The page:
The idea to extend the Enterprise Zone originally came from the Mayor’s Office and then-Economic Development Director Elizabeth Stocker, but the Council Planning Committee objected to the as-of-right provision regarding the tax incentives, Sheehan said.  A majority saw the “public policy inequity and the need for some real estate development incentive to stimulate real property investment in the I-95 North geography, given its level of economic distress,” and sought to insert a “but for” clause so that that the “incentive was applied only to projects that would be economically infeasible without such support,” according to Sheehan.

He went on to explain the changes to the proposed ordinance:

  • The tax agreements are limited to new real estate investment that increases the taxable valuation of a parcel of real estate by 100 percent or more, exclusive of land value.
  • The incentive may not exceed 50 percent of the taxable increment realized by the improvement
  • The incentive is to be applied only to improvements that are conducive to attracting industries that are growing or mature and are the attraction and retention priorities as determined by the Approved Market Feasibility Study
  •  The city must collect all current and existing taxes on the property and 50 percent of the taxable increment associated with the improvement



There were new definitions added and “eligible uses were expanded to be consistent with the newly proposed Zoning for the area,” he said. “Projects are ineligible if they obtained a building permit before Jan. 1, 2019, had past debt to the city totaling $5,000, or more than one year, within five years of filing an application. The submitted application must evidence via a municipal impact analysis a positive financial impact to the city, the project must evidence that quoting again, quote unquote, ‘but for’ the incentive, the project is not economically feasible.”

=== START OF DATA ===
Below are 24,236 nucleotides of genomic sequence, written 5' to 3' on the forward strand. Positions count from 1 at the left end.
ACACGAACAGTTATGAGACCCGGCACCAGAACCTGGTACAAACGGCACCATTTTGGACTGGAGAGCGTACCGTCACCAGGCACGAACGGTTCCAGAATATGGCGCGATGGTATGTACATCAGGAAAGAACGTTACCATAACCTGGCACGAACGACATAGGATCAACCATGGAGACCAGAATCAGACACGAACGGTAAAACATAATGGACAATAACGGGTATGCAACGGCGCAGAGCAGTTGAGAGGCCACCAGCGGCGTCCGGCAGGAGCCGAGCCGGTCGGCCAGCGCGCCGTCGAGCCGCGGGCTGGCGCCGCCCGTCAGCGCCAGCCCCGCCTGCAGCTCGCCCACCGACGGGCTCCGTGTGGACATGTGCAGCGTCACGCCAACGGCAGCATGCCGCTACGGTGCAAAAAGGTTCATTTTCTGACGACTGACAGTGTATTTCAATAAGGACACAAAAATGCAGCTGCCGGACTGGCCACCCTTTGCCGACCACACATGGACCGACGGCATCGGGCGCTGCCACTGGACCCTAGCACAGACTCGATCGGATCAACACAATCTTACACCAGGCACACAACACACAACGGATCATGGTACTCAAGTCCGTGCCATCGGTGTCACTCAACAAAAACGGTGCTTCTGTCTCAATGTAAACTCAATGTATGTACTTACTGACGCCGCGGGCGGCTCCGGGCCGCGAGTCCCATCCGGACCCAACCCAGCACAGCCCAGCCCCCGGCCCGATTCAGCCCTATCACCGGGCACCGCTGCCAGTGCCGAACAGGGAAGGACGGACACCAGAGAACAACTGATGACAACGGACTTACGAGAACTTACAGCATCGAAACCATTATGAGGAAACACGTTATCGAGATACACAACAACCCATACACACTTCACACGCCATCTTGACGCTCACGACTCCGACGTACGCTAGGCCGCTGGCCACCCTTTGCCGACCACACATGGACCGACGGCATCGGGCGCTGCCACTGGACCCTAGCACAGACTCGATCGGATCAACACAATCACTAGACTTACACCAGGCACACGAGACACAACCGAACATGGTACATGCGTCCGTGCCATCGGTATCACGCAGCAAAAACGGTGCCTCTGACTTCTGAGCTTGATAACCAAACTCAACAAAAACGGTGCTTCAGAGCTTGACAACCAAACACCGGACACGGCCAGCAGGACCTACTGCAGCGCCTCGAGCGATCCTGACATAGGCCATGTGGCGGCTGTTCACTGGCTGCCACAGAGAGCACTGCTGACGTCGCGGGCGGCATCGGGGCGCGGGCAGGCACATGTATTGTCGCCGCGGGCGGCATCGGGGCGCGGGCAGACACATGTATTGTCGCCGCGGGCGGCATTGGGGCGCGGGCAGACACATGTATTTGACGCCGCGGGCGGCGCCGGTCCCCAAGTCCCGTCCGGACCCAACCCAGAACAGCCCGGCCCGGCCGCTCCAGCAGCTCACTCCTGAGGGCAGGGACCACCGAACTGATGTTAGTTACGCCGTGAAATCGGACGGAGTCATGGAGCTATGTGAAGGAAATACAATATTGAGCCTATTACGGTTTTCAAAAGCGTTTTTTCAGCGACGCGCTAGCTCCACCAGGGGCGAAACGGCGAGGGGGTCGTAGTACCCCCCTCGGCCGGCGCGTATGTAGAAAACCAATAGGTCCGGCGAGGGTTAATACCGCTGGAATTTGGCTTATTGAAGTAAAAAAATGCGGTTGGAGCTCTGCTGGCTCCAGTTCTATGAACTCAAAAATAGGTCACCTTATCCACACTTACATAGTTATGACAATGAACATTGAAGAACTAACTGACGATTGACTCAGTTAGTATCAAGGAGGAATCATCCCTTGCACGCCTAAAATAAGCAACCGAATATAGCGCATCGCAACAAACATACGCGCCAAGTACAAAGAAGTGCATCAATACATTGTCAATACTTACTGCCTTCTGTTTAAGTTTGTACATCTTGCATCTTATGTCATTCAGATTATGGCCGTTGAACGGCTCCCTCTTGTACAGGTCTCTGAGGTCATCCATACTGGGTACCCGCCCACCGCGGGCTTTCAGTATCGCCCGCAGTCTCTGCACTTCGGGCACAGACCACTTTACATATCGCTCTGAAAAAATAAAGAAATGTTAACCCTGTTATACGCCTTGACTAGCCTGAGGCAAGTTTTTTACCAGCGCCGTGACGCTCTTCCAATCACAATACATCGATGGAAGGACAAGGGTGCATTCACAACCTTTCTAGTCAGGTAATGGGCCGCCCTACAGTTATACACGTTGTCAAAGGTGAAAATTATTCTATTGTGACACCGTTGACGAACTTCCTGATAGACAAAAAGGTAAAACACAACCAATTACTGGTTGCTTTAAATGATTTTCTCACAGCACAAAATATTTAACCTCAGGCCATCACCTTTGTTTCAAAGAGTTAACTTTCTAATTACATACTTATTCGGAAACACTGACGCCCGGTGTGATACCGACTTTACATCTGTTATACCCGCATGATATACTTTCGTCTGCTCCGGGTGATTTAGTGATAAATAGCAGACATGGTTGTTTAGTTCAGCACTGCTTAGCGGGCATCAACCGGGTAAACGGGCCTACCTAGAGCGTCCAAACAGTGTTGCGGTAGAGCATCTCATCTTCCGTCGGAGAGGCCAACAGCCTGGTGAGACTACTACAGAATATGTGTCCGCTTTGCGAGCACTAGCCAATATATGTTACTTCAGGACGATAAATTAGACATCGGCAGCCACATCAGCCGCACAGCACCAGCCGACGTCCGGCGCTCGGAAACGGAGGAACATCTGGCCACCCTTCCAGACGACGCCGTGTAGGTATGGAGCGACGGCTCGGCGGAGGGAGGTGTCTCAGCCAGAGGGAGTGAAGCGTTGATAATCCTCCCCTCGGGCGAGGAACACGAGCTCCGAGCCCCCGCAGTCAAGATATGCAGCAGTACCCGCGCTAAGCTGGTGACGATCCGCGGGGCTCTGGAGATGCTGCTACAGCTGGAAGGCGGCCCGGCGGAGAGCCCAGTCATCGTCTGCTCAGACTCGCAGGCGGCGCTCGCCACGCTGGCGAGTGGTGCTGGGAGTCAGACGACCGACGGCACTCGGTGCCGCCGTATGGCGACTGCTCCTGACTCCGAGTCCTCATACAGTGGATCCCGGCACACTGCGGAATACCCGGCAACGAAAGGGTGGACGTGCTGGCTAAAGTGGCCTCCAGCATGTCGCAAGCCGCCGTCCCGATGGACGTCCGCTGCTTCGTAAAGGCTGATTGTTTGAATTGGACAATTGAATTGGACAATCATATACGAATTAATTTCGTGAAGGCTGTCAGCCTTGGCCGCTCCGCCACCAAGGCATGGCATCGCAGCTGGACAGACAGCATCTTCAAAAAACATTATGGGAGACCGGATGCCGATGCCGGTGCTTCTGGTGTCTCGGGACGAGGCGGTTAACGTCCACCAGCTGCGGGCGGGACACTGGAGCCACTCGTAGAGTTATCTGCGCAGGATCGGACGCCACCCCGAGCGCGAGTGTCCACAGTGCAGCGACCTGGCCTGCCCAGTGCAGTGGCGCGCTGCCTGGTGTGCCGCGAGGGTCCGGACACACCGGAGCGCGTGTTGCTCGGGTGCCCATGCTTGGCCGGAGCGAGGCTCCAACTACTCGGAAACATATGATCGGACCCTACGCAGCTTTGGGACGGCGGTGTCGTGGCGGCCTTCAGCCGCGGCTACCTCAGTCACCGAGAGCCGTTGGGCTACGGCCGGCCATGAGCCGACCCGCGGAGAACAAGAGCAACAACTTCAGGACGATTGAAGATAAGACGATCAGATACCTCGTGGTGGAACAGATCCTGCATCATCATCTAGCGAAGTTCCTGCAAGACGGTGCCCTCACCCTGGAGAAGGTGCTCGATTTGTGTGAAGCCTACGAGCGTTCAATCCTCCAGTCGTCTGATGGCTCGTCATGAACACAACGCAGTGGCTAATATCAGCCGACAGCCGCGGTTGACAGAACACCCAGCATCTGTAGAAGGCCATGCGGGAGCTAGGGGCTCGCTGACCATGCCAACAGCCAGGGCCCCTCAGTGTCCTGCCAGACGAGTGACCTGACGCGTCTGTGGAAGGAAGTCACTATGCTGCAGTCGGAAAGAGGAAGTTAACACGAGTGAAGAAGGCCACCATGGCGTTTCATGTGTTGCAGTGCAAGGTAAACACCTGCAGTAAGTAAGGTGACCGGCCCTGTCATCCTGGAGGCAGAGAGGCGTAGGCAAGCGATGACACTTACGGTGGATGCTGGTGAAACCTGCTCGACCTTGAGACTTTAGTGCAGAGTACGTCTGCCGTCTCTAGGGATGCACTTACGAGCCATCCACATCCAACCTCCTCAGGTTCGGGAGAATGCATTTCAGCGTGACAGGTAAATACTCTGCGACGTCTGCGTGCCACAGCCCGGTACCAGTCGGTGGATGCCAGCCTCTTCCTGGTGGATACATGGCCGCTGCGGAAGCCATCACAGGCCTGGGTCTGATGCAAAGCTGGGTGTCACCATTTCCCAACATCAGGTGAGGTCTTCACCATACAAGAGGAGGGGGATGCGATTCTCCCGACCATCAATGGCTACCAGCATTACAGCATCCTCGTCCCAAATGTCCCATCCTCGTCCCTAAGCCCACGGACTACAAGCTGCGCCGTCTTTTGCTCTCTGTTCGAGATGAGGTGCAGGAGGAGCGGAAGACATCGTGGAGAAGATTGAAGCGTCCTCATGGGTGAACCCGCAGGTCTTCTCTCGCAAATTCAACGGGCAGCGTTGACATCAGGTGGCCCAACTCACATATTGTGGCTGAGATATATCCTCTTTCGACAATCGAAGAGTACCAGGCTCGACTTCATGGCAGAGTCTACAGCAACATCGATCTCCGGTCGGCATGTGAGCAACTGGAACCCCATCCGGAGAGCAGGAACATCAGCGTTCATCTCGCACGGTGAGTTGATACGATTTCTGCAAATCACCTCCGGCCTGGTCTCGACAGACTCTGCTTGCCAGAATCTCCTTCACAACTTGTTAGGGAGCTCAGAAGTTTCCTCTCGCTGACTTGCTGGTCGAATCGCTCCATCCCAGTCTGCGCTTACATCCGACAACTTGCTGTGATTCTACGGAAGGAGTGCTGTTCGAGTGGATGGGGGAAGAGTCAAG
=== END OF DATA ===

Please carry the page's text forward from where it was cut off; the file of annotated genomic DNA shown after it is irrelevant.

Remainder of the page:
Applications would be reviewed by the Chief of Economic and Community Development, who would do an internal analysis on those that are valued at $50,000 or less, and there would be a 45-day public comment period on all applications, followed by a public hearing, he said.

Construction would need to begin within three months and be completed within three years. As in the original draft, the tax incentives could be given for a total seven years.

The Committee discussed it for about an hour.

“I don’t know that you need seven-year incentive to attract developers to the area,” Council member Michael Corsello (D-At Large) said.

“The intent of the language is to have it be seven years is the maximum you can get it,” Sheehan replied.

Council member Doug Hempstead (R-District D) asked a series of questions designed to keep a company from double-dipping on incentives.

“Remember, the way the benefit is structured is ultimately left to the discretion of the Common Council,” Sheehan replied at one point.

Hempstead asked about new apartments creating a need for police services and new students for the school district.

“My reading about this has been that this analysis has to take into account things like that,” Council President Tom Livingston (D-District E) replied.